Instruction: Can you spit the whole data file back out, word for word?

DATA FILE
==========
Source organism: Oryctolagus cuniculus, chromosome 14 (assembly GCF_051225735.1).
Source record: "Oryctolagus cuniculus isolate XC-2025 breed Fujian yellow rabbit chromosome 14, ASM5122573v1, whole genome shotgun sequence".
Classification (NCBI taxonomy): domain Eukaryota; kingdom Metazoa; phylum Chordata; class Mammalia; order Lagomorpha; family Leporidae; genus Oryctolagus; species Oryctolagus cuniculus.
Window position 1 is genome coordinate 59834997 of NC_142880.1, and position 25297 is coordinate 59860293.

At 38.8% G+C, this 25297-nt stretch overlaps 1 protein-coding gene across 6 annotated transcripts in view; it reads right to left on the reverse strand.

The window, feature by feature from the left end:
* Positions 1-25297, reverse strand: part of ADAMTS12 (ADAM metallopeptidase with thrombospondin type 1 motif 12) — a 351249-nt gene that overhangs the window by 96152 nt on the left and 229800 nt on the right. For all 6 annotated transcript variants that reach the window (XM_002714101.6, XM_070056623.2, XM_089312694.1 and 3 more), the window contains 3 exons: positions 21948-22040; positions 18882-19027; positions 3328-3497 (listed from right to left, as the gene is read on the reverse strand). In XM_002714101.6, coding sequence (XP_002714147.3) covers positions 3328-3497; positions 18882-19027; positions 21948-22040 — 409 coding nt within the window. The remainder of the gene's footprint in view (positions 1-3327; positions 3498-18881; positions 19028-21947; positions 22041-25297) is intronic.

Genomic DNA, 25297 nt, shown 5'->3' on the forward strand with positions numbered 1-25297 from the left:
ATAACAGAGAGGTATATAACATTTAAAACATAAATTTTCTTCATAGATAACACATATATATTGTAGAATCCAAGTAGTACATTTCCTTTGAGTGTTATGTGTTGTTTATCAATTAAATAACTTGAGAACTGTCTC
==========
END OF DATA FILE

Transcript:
Source organism: Oryctolagus cuniculus, chromosome 14 (assembly GCF_051225735.1).
Source record: "Oryctolagus cuniculus isolate XC-2025 breed Fujian yellow rabbit chromosome 14, ASM5122573v1, whole genome shotgun sequence".
Classification (NCBI taxonomy): domain Eukaryota; kingdom Metazoa; phylum Chordata; class Mammalia; order Lagomorpha; family Leporidae; genus Oryctolagus; species Oryctolagus cuniculus.
Window position 1 is genome coordinate 59834997 of NC_142880.1, and position 25297 is coordinate 59860293.

At 38.8% G+C, this 25297-nt stretch overlaps 1 protein-coding gene across 6 annotated transcripts in view; it reads right to left on the reverse strand.

The window, feature by feature from the left end:
* Positions 1-25297, reverse strand: part of ADAMTS12 (ADAM metallopeptidase with thrombospondin type 1 motif 12) — a 351249-nt gene that overhangs the window by 96152 nt on the left and 229800 nt on the right. For all 6 annotated transcript variants that reach the window (XM_002714101.6, XM_070056623.2, XM_089312694.1 and 3 more), the window contains 3 exons: positions 21948-22040; positions 18882-19027; positions 3328-3497 (listed from right to left, as the gene is read on the reverse strand). In XM_002714101.6, coding sequence (XP_002714147.3) covers positions 3328-3497; positions 18882-19027; positions 21948-22040 — 409 coding nt within the window. The remainder of the gene's footprint in view (positions 1-3327; positions 3498-18881; positions 19028-21947; positions 22041-25297) is intronic.

Genomic DNA, 25297 nt, shown 5'->3' on the forward strand with positions numbered 1-25297 from the left:
ATAACAGAGAGGTATATAACATTTAAAACATAAATTTTCTTCATAGATAACACATATATATTGTAGAATCCAAGTAGTACATTTCCTTTGAGTGTTATGTGTTGTTTATCAATTAAATAACTTGAGAACTGTCTC